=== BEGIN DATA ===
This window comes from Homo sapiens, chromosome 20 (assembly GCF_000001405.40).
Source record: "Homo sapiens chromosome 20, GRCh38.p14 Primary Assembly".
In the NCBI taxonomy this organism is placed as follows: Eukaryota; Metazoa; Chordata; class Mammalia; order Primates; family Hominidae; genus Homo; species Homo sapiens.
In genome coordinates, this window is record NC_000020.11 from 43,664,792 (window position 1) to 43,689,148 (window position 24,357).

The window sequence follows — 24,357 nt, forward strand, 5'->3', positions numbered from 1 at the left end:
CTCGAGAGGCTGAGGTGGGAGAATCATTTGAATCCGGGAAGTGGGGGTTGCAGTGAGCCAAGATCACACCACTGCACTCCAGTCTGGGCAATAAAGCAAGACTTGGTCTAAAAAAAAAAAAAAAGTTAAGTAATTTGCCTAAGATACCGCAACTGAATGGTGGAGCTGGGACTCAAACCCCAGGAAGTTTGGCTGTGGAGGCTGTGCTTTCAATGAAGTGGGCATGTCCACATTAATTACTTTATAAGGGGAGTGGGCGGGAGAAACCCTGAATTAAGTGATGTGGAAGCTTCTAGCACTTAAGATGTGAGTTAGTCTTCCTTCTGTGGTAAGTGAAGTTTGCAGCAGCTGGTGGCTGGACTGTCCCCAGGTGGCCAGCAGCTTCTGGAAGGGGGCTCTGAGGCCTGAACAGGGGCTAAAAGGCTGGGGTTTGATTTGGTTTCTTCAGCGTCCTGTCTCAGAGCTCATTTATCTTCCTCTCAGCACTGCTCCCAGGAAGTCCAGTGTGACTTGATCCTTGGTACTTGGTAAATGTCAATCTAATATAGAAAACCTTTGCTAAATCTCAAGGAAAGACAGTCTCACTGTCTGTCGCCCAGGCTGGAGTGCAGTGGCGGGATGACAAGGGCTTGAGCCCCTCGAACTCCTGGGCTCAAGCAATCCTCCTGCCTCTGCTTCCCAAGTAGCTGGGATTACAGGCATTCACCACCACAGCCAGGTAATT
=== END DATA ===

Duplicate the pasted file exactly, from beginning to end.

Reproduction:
This window comes from Homo sapiens, chromosome 20 (assembly GCF_000001405.40).
Source record: "Homo sapiens chromosome 20, GRCh38.p14 Primary Assembly".
In the NCBI taxonomy this organism is placed as follows: Eukaryota; Metazoa; Chordata; class Mammalia; order Primates; family Hominidae; genus Homo; species Homo sapiens.
In genome coordinates, this window is record NC_000020.11 from 43,664,792 (window position 1) to 43,689,148 (window position 24,357).

The window sequence follows — 24,357 nt, forward strand, 5'->3', positions numbered from 1 at the left end:
CTCGAGAGGCTGAGGTGGGAGAATCATTTGAATCCGGGAAGTGGGGGTTGCAGTGAGCCAAGATCACACCACTGCACTCCAGTCTGGGCAATAAAGCAAGACTTGGTCTAAAAAAAAAAAAAAAGTTAAGTAATTTGCCTAAGATACCGCAACTGAATGGTGGAGCTGGGACTCAAACCCCAGGAAGTTTGGCTGTGGAGGCTGTGCTTTCAATGAAGTGGGCATGTCCACATTAATTACTTTATAAGGGGAGTGGGCGGGAGAAACCCTGAATTAAGTGATGTGGAAGCTTCTAGCACTTAAGATGTGAGTTAGTCTTCCTTCTGTGGTAAGTGAAGTTTGCAGCAGCTGGTGGCTGGACTGTCCCCAGGTGGCCAGCAGCTTCTGGAAGGGGGCTCTGAGGCCTGAACAGGGGCTAAAAGGCTGGGGTTTGATTTGGTTTCTTCAGCGTCCTGTCTCAGAGCTCATTTATCTTCCTCTCAGCACTGCTCCCAGGAAGTCCAGTGTGACTTGATCCTTGGTACTTGGTAAATGTCAATCTAATATAGAAAACCTTTGCTAAATCTCAAGGAAAGACAGTCTCACTGTCTGTCGCCCAGGCTGGAGTGCAGTGGCGGGATGACAAGGGCTTGAGCCCCTCGAACTCCTGGGCTCAAGCAATCCTCCTGCCTCTGCTTCCCAAGTAGCTGGGATTACAGGCATTCACCACCACAGCCAGGTAATT